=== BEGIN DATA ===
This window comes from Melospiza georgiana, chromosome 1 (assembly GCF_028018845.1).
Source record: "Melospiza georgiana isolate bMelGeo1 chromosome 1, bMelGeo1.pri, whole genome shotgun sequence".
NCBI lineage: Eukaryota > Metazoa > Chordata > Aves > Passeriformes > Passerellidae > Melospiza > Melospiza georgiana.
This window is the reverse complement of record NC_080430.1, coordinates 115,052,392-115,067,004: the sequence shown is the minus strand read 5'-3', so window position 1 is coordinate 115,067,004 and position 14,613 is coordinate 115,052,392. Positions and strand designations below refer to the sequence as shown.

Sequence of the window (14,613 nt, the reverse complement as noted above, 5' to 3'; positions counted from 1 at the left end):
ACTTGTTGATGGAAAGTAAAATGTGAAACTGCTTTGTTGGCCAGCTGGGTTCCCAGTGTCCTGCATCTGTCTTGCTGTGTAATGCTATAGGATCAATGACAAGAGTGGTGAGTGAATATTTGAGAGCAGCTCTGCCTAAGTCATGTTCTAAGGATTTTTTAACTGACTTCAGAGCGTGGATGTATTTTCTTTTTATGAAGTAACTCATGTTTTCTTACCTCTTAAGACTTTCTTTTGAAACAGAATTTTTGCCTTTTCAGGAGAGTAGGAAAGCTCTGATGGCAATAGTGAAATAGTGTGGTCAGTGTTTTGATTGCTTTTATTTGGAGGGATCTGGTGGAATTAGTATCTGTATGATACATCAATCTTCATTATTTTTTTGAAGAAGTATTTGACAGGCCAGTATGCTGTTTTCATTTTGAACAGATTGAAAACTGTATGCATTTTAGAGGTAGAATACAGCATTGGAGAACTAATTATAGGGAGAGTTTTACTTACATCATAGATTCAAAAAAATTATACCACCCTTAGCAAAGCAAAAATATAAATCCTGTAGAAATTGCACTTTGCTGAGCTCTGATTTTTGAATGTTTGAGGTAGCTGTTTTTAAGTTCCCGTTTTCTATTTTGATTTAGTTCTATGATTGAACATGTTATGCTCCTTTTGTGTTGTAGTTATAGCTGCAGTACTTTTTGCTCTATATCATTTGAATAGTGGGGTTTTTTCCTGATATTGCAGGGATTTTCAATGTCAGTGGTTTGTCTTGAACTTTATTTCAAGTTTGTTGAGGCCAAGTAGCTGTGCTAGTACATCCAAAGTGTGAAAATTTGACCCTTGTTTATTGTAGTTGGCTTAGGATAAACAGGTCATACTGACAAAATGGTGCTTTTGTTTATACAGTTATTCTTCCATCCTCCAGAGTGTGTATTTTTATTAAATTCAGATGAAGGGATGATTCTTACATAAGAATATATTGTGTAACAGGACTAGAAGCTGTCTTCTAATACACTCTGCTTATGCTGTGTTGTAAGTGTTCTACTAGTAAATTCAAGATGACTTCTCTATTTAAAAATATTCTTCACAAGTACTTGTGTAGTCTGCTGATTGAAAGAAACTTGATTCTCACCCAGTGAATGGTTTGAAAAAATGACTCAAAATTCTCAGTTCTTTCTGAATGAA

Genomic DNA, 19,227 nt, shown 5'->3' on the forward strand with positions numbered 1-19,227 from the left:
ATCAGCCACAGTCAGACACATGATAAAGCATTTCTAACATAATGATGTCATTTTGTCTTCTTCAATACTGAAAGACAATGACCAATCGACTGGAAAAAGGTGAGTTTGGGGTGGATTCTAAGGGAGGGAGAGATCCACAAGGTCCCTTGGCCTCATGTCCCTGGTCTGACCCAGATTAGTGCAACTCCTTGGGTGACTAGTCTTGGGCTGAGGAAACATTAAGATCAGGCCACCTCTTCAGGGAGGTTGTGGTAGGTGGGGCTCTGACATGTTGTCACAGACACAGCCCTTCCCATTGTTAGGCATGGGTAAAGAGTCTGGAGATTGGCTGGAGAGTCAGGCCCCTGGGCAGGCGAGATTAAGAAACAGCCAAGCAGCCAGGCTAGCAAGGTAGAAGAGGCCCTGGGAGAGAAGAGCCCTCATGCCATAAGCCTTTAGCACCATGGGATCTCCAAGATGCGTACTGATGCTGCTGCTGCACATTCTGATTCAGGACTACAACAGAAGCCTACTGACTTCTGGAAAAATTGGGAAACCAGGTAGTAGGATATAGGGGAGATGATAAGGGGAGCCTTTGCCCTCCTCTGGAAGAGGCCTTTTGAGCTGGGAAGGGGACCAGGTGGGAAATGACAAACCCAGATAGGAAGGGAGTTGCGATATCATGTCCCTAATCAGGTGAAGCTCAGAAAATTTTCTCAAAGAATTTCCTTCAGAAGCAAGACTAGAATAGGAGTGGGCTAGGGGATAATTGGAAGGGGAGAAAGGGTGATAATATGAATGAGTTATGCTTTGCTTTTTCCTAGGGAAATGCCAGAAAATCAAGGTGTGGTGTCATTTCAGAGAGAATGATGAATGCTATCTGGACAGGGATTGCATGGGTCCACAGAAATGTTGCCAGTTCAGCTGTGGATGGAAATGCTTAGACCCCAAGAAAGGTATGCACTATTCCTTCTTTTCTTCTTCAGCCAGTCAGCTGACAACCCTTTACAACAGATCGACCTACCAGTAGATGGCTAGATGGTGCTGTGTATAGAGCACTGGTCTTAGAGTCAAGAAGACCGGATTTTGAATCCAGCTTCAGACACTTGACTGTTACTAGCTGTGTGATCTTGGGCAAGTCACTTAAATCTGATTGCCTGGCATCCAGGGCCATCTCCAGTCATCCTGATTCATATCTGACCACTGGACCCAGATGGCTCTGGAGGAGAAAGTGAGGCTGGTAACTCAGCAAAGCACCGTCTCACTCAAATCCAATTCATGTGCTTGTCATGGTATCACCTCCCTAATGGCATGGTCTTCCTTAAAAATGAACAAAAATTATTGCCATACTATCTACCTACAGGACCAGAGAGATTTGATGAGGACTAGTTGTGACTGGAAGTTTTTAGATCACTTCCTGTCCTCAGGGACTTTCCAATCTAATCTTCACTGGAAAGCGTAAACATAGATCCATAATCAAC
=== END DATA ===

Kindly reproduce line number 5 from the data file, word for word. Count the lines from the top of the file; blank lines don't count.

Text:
Sequence of the window (14,613 nt, the reverse complement as noted above, 5' to 3'; positions counted from 1 at the left end):